Canada leads US on cutting dirty coal use

Foreign affairs ministers Baird says we can teach the US a few things about cutting greenhouse gas emissions.

February 18, 2013   by The Canadian Press

OTTAWA—Canada can teach the US some lessons on reducing greenhouse gas emissions, Foreign Affairs Minister John Baird said Sunday in a blunt rejoinder to recent chiding by the Obama administration on climate change.

Baird told The Canadian Press that the US should actually be following Canada’s lead on working to cut back on the use of coal-fired electricity generation.

Baird was responding to US Ambassador David Jacobson who told The Canadian Press separately last week that President Barack Obama’s State of the Union address calling for swift action on climate change should also be interpreted as a challenge to Ottawa.

“We adopted the same goals and objectives in terms of climate change and we worked with the Obama administration and harmonized vehicle emission standards, light truck standards,” Baird said in a telephone interview from Lima, Peru.

“We’re also taking concrete direct action with respect to dirty, coal fired electricity generation. Maybe the US could join Canada on that file.”

The Harper government has for years said it would remain in lockstep with the US on climate change, but Baird said Canada has gone even further on coal.

Baird’s defence of Canada’s environmental record appears to be part of a renewed initiative by the Harper government to burnish Canada’s climate credentials as Keystone’s future once again hangs in the balance.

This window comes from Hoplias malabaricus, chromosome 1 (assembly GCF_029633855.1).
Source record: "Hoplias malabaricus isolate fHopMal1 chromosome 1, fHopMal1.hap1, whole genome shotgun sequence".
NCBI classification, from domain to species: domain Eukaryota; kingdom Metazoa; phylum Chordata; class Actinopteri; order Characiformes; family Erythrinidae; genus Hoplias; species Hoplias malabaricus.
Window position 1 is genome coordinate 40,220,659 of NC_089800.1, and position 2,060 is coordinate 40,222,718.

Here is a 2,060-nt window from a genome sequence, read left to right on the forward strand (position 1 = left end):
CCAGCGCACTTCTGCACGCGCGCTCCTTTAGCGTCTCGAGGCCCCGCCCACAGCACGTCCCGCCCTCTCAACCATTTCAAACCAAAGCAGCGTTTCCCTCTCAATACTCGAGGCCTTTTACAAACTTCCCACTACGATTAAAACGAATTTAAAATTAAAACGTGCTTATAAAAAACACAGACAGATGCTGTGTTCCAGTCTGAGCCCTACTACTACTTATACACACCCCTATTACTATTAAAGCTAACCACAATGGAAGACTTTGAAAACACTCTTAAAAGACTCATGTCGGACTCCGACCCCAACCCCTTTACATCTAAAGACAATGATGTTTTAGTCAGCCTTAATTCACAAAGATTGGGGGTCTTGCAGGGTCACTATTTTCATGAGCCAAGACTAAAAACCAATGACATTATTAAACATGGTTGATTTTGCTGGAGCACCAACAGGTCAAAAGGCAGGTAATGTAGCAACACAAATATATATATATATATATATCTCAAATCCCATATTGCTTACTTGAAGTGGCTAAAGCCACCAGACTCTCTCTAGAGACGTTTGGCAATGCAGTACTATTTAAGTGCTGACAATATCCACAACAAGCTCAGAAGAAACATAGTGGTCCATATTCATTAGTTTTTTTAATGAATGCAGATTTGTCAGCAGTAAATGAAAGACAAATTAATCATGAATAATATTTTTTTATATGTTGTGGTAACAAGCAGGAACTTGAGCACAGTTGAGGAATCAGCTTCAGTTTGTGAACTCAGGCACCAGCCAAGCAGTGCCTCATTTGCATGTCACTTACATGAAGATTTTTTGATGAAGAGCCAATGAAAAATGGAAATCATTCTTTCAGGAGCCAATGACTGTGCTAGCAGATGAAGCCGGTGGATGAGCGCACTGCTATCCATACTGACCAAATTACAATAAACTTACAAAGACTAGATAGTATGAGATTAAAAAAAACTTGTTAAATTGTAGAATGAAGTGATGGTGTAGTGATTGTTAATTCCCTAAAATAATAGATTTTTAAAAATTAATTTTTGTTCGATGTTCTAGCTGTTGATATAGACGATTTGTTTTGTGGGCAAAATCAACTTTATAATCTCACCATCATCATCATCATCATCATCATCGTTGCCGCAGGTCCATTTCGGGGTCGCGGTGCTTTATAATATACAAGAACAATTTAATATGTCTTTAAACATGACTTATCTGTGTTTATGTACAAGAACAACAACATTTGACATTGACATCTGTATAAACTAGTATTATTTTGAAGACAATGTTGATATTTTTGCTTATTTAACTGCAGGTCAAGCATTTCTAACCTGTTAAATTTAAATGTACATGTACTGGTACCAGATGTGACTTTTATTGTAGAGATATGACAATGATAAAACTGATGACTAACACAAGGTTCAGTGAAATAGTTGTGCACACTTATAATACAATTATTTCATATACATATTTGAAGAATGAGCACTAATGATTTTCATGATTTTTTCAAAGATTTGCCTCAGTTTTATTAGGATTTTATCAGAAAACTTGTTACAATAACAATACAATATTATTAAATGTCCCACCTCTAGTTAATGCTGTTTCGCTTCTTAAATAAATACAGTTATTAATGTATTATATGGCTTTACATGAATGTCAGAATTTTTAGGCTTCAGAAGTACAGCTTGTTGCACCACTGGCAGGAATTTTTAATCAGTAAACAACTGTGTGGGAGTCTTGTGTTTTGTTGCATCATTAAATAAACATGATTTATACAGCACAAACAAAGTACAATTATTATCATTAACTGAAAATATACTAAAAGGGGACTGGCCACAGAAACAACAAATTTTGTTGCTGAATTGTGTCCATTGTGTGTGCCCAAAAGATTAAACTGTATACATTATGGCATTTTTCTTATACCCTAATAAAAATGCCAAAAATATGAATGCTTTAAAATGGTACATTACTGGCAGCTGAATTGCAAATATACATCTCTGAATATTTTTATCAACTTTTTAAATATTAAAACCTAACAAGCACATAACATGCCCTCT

“We’re the only country in the world that’s committed to getting out of the dirty coal electricity generation business,” Baird said. “These are real meaningful steps that will either meet or even exceed the work that’s been done thus far in the US.”

The coal lobby was one of the many interests to which Obama was beholden as he fought for re-election last year. Coal is a major industry in the key swing states in the US Midwest, which Obama counted on to win back the White House.

But the coal lobby now fears that Obama will take a harder line on their industry, now that he is secure in a second term. It points to the omission of coal in his State of the Union address as he touted the possibilities of wind and solar energy alternatives.

US Secretary of State John Kerry, who has been a climate change crusader, was non-committal on the fate of the Keystone project during a joint news conference with Baird in Washington earlier this month.

All Kerry would say is that a decision is coming soon.

Baird reiterated Sunday that the pipeline is good for job creation in the both countries, as well as for weaning the US off of less secure sources of oil in the Arab world and Venezuela.

©The Canadian Press

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